Proposed Waiting Period Law for Firearms Aims to Save Lives of Suicidal Alabamians

This story is part of a series on public health and firearms. The first examined groups working to reduce homicide in Birmingham. The second interviewed Birmingham Mayor Randall Woodfin about his office’s peace initiative. The third examined a proposed voluntary “do not sell” list for Alabamians suffering mental illness, which aims to prevent firearm access for people with suicidal ideation.

As the New Legislative Session Begins, One Bill Looms Above the Rest

Monday marks the first day of the 2012 session of the Georgia General Assembly and while many bills will be considered and debated on the floor of the state Capitol, for those interested in juvenile justice, one piece of legislation gets all of the attention. The juvenile code rewrite, in the form of two separate bills, SB 127 in the state Senate and HB 641 in the House, was reintroduced last year, working its way through various committees and stakeholder meetings. This year, advocates are guardedly optimistic the code rewrite, officially known as the Child Protection and Public Safety Act, will pass the Legislature and land on Gov. Nathan Deal’s desk for a signature. “That’s our objective,” said Voices for Georgia’s Children Executive Director Pat Willis. “We have great support from the sponsors and committees where the tough work gets done.”

But, there is still work to be done, says Julia Neighbors, JUSTGeorgia Project Manager at Voices for Georgia’s Children and a lead on the code rewrite.

Leonard Witt

Show Me Your Papers, It’s Not Kids Play, It’s UnAmerican

Martin Castro, chairman of the United States Commission on Civil Rights, while giving a talk recently in Lawrenceville, Ga., made a little joke. He said one in six Americans is a Latino — he paused and then added that the other five out of six Americans soon will be related to that one. He is correct. Your neighbors and co-workers today will likely become your in-laws tomorrow. Hence, I, and lots of others folks, would argue that any political group that angers the Latino community does so at its own peril.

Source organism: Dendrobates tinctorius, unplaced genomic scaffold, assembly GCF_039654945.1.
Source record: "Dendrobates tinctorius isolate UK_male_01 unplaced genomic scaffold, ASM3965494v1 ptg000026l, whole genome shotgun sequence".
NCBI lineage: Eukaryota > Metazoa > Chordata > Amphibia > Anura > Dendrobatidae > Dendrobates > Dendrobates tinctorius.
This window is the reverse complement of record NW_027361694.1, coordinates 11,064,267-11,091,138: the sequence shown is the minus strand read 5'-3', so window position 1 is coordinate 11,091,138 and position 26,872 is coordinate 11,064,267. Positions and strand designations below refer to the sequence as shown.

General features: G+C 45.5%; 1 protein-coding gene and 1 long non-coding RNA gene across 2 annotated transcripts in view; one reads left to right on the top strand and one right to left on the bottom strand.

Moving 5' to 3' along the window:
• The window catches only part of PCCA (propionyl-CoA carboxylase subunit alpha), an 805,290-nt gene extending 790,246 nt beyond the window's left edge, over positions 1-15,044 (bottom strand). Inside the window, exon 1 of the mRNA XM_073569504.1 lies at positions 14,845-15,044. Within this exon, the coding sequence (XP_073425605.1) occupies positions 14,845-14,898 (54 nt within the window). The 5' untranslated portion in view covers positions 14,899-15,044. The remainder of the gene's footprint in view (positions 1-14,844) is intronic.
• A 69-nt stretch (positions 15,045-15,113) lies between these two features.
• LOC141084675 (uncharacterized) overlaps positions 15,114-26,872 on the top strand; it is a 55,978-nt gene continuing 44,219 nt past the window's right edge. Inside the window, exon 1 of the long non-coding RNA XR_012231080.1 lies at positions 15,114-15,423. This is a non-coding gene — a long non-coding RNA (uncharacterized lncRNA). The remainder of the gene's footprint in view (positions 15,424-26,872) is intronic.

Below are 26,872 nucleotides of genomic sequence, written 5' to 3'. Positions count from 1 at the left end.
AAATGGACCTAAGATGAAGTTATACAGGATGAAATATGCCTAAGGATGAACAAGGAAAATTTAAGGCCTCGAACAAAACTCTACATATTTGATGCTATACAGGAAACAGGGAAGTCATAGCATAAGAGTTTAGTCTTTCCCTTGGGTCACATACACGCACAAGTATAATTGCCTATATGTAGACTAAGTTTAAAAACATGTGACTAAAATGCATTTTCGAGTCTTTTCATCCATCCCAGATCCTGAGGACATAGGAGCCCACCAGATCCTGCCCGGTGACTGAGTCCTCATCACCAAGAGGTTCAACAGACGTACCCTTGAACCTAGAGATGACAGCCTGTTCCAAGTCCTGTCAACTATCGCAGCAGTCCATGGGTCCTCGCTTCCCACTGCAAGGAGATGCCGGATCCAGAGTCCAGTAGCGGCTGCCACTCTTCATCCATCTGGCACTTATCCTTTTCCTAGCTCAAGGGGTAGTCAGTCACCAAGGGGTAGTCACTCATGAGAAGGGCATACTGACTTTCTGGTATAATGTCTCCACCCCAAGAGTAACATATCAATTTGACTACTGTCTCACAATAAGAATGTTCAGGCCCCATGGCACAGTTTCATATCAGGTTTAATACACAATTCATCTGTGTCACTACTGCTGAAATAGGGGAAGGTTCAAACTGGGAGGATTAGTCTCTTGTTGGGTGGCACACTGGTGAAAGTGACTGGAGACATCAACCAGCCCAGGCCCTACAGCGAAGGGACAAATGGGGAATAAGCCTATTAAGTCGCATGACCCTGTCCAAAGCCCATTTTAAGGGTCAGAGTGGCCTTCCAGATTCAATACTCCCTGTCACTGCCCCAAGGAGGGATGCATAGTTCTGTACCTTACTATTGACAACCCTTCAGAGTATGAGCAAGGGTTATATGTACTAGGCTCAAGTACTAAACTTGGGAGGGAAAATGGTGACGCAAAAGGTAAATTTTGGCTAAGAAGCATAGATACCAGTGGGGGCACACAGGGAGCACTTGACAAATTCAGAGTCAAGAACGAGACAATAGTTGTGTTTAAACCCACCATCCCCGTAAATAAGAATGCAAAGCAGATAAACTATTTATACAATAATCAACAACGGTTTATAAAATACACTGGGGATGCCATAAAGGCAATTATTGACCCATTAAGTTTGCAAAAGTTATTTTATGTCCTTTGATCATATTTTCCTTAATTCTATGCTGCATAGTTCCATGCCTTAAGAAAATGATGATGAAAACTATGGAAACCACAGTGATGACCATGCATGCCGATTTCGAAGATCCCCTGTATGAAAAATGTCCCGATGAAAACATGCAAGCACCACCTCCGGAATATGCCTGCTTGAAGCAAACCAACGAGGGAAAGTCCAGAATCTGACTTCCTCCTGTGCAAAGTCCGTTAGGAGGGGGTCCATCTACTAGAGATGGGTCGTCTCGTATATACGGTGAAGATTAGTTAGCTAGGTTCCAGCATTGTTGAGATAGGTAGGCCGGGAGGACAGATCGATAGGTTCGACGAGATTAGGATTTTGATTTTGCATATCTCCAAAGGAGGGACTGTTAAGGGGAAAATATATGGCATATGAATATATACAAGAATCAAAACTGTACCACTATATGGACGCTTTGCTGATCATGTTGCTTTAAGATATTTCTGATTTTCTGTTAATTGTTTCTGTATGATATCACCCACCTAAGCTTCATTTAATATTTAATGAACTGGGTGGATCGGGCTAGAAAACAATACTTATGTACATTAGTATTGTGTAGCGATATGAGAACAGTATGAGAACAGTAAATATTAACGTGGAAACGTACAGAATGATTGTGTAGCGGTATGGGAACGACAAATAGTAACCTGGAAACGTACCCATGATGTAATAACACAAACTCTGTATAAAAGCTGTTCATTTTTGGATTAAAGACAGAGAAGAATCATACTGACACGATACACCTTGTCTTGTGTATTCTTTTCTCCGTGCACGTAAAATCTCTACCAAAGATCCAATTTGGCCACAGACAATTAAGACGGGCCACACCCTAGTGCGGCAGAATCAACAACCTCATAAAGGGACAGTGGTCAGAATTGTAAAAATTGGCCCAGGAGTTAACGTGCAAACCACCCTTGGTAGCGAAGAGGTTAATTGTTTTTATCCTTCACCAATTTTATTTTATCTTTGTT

May 06, 2011

Read up:

Governor Deal (GA) signs Human Trafficking bill into law:
http://bit.ly/k5dzBP

OJJDP census of kids on probation:
http://bit.ly/kidsonprobi

CDC teen pregnancy stats 1991-2009 [infographic]:
http://bit.ly/preginfo

Justice Department report sheds light on human trafficking stats:
http://bit.ly/traffstats

Youth Justice Barbecue celebrates year of progress:
http://bit.ly/voxbbq

Host: Ryan Schill
Video: Clay Duda

Senate Committee To Reschedule Code Rewrite Hearing

The clock is ticking for supporters of Georgia’s long-awaited juvenile code rewrite.  Crossover day — the critical mid-point in the legislative session, when Senate bills move over to the House of Representatives and House bills transition to the Senate — is now a little less than a week away. So far Senate Bill 127, also known as the Child Protection and Public Safety Act, has not yet made it out of the Senate Judiciary Committee (SJC) and if it does not do so before that critical deadline, it won’t be able to advance any further during this legislative session. That would be a major blow for supporters who have been involved in the rewrite process since 2004. The committee was scheduled to discuss the measure at a hearing Wednesday.

Can You Sue a 4 year old? Yes, You Can.

The New York Supreme court has redefined the legal age of accountability. This comes from an October 1, 2010 ruling from Justice Paul Wooten who determined that it is possible for a 4 year old to be negligent. As a result, there is a negligence suit against a 4 year old child. The details are laid out in the New York Times,

Two years ago Juliet Breitman and Jacob Kohn, both four at the time, were racing their bicycles on a sidewalk. The bicycles had training wheels. Juliet ran into an 87 year-old woman, resulting in a hip fracture that required surgery. Three weeks later, the woman died.